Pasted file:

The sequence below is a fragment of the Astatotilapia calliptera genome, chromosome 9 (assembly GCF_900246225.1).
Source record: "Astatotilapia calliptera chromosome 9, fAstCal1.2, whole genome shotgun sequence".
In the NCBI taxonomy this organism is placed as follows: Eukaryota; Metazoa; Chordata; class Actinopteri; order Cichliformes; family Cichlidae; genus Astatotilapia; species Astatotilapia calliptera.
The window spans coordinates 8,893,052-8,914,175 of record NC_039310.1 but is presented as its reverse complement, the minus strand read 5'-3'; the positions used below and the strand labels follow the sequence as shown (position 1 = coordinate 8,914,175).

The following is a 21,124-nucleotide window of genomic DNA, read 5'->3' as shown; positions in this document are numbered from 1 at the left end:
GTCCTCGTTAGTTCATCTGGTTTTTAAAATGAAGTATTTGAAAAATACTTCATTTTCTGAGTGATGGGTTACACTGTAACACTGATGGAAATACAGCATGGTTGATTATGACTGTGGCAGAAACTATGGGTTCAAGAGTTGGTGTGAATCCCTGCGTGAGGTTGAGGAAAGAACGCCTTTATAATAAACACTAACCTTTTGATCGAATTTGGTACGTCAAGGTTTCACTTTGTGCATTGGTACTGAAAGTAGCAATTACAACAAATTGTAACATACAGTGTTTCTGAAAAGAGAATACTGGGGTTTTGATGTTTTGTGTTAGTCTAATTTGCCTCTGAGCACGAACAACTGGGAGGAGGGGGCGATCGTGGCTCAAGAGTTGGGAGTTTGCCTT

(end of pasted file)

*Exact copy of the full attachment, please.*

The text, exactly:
The sequence below is a fragment of the Astatotilapia calliptera genome, chromosome 9 (assembly GCF_900246225.1).
Source record: "Astatotilapia calliptera chromosome 9, fAstCal1.2, whole genome shotgun sequence".
In the NCBI taxonomy this organism is placed as follows: Eukaryota; Metazoa; Chordata; class Actinopteri; order Cichliformes; family Cichlidae; genus Astatotilapia; species Astatotilapia calliptera.
The window spans coordinates 8,893,052-8,914,175 of record NC_039310.1 but is presented as its reverse complement, the minus strand read 5'-3'; the positions used below and the strand labels follow the sequence as shown (position 1 = coordinate 8,914,175).

The following is a 21,124-nucleotide window of genomic DNA, read 5'->3' as shown; positions in this document are numbered from 1 at the left end:
GTCCTCGTTAGTTCATCTGGTTTTTAAAATGAAGTATTTGAAAAATACTTCATTTTCTGAGTGATGGGTTACACTGTAACACTGATGGAAATACAGCATGGTTGATTATGACTGTGGCAGAAACTATGGGTTCAAGAGTTGGTGTGAATCCCTGCGTGAGGTTGAGGAAAGAACGCCTTTATAATAAACACTAACCTTTTGATCGAATTTGGTACGTCAAGGTTTCACTTTGTGCATTGGTACTGAAAGTAGCAATTACAACAAATTGTAACATACAGTGTTTCTGAAAAGAGAATACTGGGGTTTTGATGTTTTGTGTTAGTCTAATTTGCCTCTGAGCACGAACAACTGGGAGGAGGGGGCGATCGTGGCTCAAGAGTTGGGAGTTTGCCTT